Defendant states that this is a civil action in which "plaintiff alleges violations of his constitutionally protected right to court access [and] claims that prison staff retaliated against him for exercising his right to court access.'" (Doc. 1 at 2 ¶1.) In support of federal jurisdiction, Defendant argue that "[t]his Court has original subject matter jurisdiction over this action under 28 U.S.C. § 1331 [because Plaintiff's complaint] specifically... alleges violations of the First Amendment." (Id. ¶3.)

As stated above, removal of an action under 28 U.S.C. § 1441(a) depends solely on the nature of the plaintiff's complaint. Gully , 299 U.S. at 112. The court has thoroughly reviewed Plaintiff's Amended Complaint and finds no reference to the United States Constitution, treaties, or any federal law, except in one instance where Plaintiff inserts a quote from a Ninth Circuit case, to demonstrate that "courts at all levels have found that prison officials may not retaliate against an inmate for exercising his right to court access:

[I]t has long been established beyond doubt that prisoners have a constitutional right of access to the courts. A prisoner's right to meaningful access to the courts, along with his broader right to government for a redress of his grievances under the First Amendment, precludes prison authorities from penalizing a prisoner for exercising those rights.' Bradley v. Hall , 64 F.3d 1276, 1279 (9th Cir. 1995)." (Doc 1-1 at 8:18-27.)

Plaintiff's use of this quote as an illustration, without more, is not enough to confer federal jurisdiction. Throughout the Amended Complaint, Plaintiff bases his claims on California law and regulations used by the CDCR, including 15 CCR § 3160(a) which provides that "[i]nmate access to courts shall not be obstructed" and "[s]taff shall not in any way retaliate against or discipline any inmate for initiating or maintaining a lawsuit." (Doc. 1-1 at 8.) Both federal and state law contain protections against violations of civil rights and retaliation, and "[a]ccess to the courts is indeed a right guaranteed to all persons by the federal and state Constitutions. It is regarded as arising from the First Amendment right to petition the government for redress of grievances [citations], a right also protected by article I, section 3 of the California Constitution." Baba v. Board of Sup'rs of City and County of San Francisco , 124 Cal.App.4th 504, 525, 21 Cal.Rptr.3d 428, 444 (2004) (quoting Jersey v. John Muir Medical Center , 97 Cal.App.4th 814, 821, 118 Cal.Rptr.2d 807 (2002)). Under these facts, the nature of Plaintiff's Amended Complaint on its face creates doubt as to the right of removal in the first instance. Plaintiff has not based any of his claims in the Amended Complaint on federal law and as stated above, Plaintiff is the master of his own complaint and is free to rest his claims solely on state causes of action. See The Fair, 228 U.S. at 25. For these reasons, the court finds that Plaintiff's Amended Complaint does not present a claim arising under federal law to warrant subject matter jurisdiction, and therefore the instant action does not implicate a federal interest sufficient to sustain removal of the action to federal court.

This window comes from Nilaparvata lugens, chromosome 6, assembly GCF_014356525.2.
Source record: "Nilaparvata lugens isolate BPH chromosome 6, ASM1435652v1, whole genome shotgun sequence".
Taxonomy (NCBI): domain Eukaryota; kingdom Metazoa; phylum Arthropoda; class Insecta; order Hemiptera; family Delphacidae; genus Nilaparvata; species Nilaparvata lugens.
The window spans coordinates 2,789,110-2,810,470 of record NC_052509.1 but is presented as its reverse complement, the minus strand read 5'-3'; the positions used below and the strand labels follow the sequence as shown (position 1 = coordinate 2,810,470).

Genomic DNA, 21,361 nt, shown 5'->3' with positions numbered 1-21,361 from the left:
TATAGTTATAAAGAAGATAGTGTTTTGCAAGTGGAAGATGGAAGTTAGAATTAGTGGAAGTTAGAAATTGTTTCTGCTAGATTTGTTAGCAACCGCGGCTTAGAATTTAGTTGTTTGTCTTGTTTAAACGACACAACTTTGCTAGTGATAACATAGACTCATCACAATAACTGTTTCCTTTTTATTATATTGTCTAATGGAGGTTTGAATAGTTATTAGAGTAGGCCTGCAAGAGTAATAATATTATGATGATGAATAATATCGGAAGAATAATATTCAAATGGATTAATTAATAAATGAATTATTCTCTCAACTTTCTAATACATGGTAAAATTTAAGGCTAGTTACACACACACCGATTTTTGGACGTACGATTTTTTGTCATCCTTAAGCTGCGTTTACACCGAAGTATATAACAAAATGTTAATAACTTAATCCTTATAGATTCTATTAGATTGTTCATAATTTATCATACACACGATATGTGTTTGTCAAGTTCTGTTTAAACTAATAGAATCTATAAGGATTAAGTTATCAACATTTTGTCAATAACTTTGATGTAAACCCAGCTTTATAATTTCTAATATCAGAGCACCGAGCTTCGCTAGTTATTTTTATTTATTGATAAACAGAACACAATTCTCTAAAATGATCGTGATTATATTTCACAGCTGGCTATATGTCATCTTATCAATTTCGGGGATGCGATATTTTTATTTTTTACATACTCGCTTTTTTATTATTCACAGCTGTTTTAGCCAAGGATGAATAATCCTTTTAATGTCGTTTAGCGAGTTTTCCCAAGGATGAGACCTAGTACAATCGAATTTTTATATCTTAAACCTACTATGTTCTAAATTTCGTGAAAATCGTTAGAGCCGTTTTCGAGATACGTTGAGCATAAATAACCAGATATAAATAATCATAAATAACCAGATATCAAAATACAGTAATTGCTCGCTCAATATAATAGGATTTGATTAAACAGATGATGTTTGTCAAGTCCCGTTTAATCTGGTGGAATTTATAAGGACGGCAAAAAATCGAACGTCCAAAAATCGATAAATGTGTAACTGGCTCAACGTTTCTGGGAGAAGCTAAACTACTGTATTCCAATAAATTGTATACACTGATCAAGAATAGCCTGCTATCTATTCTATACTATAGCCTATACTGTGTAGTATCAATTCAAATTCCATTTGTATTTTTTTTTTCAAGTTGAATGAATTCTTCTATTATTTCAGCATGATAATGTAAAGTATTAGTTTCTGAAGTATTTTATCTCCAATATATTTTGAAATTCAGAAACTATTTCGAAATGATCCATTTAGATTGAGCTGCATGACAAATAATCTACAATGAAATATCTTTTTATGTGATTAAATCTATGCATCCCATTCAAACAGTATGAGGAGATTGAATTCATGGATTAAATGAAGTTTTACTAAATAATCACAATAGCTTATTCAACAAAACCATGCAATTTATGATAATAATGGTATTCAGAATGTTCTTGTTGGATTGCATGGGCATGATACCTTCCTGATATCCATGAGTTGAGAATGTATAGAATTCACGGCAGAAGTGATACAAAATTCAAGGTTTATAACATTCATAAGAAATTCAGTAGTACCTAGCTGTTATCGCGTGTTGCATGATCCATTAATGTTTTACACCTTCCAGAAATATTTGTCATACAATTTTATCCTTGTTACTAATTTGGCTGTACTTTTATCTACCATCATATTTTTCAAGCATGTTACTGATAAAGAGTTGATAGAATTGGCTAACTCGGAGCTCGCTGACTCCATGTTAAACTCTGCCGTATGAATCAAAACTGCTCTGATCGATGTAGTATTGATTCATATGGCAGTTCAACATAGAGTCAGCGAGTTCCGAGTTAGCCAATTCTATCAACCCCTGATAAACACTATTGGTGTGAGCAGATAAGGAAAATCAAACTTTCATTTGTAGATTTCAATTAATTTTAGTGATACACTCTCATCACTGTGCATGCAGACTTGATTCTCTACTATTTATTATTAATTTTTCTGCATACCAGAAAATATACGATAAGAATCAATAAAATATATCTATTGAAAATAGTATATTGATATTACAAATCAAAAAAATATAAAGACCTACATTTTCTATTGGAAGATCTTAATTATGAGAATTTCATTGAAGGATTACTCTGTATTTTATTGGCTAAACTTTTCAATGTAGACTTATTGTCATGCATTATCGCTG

The court finds that the federal court lacks jurisdiction over Plaintiff's Amended Complaint and the action is not removable. Accordingly, IT IS HEREBY RECOMMENDED that:

1. This action be remanded to the Kings County Superior Court; and
2. The Clerk be directed to close the case and serve notice of the remand.

These findings and recommendations are submitted to the United States District Judge assigned to the case, pursuant to the provisions of Title 28 U.S.C. § 636(b)(l). Within thirty days after being served with these findings and recommendations, any party may file written objections with the court. Such a document should be captioned "Objections to Magistrate Judge's Findings and Recommendations." Any reply to the objections shall be served and filed within ten days after service of the objections. The parties are advised that failure to file objections within the specified time may waive the right to appeal the District Court's order. Martinez v. Ylst , 951 F.2d 1153 (9th Cir. 1991).